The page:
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Apr. 18th, 2012 @ 11:26 pm The Objective See
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Spiketail Hatchling
We're not talking about the Holy See, but rather the objective one.

Now, having some experience with Objective C, I can tell you that it's a kinda-different sort of beast-- both similar and different to Java and C++. Like C++, Obj-C is a superset of the C language. You can theoretically write a C program in either C++ or Objective C. The problem is one I've addressed before.

I'm delving deeper this time. Objective C is minimalist on its own. It's a cool toy, but it's real use comes with an Apple operating system: iOS for iPhone/iPad or OSX. For these, there's a standard library with lots of things like hash maps and mutable strings... sort of like Java or C++'s standard library.

Here's where shit hits the fan. C has malloc and free for memory management of your heap. It's pretty gosh-darn easy. C++ has new and delete. Java has new and a garbage collector. Objective C (with this standard library) has some alloc/init/retain/release/autorelease/dealloc nonsense where you have to worry about the retain count of your object. Things have gotten easier with ARC (automatic retain-counting), but that's only in new versions.

So, in C++ or Java, you say "ObjectX varName = new ObjectX();" and you've got your new object. In C++, it must be deleted ("delete varName;"), and in Java, it'll automagically know when nothing's calling upon your variable and quietly put it down when you're not looking. With Cocoa, when you make the object ("ObjectX *varName = [[ObjectX alloc] init];") it sets its retain count to 1. If you want to increment its retain count, you call the retain method-- I mean send the retain message-- "[varName retain];". When you release it, you replace 'retain' with 'release', and it'll call some internal 'dealloc' method. Message. Damn it.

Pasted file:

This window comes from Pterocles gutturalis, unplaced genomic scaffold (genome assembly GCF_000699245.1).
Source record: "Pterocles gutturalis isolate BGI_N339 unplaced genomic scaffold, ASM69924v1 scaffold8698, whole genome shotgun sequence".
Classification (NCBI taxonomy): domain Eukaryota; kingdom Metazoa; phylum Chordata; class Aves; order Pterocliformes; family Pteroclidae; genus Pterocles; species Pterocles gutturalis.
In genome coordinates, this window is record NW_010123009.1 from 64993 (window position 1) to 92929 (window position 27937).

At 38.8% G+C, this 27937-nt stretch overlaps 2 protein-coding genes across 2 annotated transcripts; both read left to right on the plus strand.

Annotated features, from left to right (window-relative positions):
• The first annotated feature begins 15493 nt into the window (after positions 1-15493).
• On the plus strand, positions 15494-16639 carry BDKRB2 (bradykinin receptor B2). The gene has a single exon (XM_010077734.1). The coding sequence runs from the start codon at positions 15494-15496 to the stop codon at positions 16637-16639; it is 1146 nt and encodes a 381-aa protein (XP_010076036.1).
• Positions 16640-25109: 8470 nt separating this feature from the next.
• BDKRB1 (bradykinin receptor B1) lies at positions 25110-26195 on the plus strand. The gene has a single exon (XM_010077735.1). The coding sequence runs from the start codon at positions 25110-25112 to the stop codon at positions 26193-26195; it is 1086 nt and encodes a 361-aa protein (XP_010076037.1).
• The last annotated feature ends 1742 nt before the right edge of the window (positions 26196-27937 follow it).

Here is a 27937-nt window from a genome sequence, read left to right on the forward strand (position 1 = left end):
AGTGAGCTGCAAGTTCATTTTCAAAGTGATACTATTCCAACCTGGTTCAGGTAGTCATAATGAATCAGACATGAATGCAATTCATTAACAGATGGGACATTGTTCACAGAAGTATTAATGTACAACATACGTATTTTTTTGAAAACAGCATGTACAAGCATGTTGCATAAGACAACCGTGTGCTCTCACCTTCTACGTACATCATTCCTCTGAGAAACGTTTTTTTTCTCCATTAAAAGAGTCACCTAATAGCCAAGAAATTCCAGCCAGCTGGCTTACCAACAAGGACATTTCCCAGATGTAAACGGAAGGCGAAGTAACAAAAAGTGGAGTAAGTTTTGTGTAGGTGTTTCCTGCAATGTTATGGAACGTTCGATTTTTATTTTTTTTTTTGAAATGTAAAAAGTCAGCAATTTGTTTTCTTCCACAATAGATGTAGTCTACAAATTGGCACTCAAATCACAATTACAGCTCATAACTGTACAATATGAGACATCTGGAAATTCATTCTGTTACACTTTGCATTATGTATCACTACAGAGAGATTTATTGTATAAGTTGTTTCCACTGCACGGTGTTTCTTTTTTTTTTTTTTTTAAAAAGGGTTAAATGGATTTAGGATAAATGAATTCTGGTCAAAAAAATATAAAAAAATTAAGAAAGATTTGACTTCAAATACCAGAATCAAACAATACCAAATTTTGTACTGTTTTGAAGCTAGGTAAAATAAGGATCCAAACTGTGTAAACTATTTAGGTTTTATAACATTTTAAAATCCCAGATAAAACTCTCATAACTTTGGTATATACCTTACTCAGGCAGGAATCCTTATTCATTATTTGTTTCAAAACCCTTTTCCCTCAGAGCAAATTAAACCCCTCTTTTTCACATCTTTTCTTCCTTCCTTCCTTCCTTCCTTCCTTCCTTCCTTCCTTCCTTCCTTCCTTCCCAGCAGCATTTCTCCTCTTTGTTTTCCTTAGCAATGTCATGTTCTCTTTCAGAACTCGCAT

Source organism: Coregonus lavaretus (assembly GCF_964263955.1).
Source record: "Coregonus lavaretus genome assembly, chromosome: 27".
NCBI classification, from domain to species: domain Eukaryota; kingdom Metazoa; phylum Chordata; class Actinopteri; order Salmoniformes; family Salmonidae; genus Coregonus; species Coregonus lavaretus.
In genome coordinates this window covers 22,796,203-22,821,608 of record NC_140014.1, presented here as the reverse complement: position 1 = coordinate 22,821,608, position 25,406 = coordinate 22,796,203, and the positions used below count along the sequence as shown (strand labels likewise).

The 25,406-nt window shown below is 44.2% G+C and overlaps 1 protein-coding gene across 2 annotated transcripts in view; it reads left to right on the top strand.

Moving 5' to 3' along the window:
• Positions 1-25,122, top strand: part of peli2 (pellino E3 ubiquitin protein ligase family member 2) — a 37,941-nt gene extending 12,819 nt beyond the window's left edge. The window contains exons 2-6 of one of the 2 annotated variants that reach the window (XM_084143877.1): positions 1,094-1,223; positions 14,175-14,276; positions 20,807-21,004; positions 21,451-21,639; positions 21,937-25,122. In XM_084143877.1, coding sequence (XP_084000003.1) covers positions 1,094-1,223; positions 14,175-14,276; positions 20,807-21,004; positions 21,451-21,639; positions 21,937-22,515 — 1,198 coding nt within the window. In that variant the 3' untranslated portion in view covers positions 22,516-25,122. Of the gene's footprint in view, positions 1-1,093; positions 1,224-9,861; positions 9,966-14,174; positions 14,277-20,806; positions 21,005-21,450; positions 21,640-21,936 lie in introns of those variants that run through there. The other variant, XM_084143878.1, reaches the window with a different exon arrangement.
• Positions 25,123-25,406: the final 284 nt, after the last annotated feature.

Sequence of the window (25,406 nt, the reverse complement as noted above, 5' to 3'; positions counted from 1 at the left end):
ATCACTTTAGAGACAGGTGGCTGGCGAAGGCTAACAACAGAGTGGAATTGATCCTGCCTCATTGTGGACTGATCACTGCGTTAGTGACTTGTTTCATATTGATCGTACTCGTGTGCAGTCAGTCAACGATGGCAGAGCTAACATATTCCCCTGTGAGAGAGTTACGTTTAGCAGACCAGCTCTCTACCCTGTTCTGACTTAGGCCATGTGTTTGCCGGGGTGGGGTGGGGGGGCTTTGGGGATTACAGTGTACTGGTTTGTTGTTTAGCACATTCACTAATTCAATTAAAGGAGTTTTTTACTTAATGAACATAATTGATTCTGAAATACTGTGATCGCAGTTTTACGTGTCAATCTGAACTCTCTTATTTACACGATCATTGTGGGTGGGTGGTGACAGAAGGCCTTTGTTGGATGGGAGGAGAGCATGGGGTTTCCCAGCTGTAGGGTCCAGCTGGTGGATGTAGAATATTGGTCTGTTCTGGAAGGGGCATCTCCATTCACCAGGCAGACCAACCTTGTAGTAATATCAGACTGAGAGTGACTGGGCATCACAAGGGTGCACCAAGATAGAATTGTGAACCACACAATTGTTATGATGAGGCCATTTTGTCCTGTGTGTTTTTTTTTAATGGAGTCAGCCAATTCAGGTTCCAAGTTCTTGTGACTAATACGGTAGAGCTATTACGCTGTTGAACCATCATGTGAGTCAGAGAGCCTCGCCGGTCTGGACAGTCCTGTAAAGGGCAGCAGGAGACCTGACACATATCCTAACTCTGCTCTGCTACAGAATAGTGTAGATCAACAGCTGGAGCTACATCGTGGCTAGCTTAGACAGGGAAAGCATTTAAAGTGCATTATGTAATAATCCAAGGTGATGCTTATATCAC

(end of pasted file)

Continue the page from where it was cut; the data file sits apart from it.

That's the other thing about objective C is its nomenclature. In Java and C++, an object is defined by a class. It's abstracted by an interface. Classes contain methods. In objective C, classes are defined by interfaces which are abstracted by protocols. Classes contain message definitions.

This sucks that, like everything else Apple uses, it's just trivially different from the rest of the world.

On the plus side, while everybody else tries to bolt object-oriented-ness into C and make it resemble the C-syntax, Objective-C's object-stuff stands out in a Smalltalk-ian way. All the C nuts and bolts for conditionals, loops, and things still work. The C standard library remains untouched (unlike in C++, where include files gain a 'c' in front of them), and everything else is smashed on top.

In fact, if you threw together a Obj-C program and edited out any lines containing brackets (that aren't arrays) and @s, then you'd have a C program. (Well, also a couple of preprocessor directives, but I'll give 'em that). So, it's a quirky mish-mash of things. In fact, the language alone is interesting enough to play with, but not different enough to warrant serious attention. The addition of Cocoa makes it bothersome and unpredictable.

Here's an example. An object can be 'nil' (read NULL). Passing a message (calling a method) of nil is allowed. It does nothing. In Java or C++, this would cause some problems (since NULL doesn't have any methods). So, in this case, Obj-C is on the ball. Passing bogus / nonexistent messages doesn't cause any harm. Here's where Cocoa comes in, though. Passing messages to a deallocated (released or whatever) object results in a crash. Not an exception, mind you, the program crashes. (It's still C, remember?)

So, that's that. I'd like to say that I really like it, or I really hate it... but I don't. It's yet another C-ish language. It's different in the way that a MacBook is different from a Linux notebook... that special, superficial, pretentious-feeling sort of way.

Lecture adjourned.
-M4RK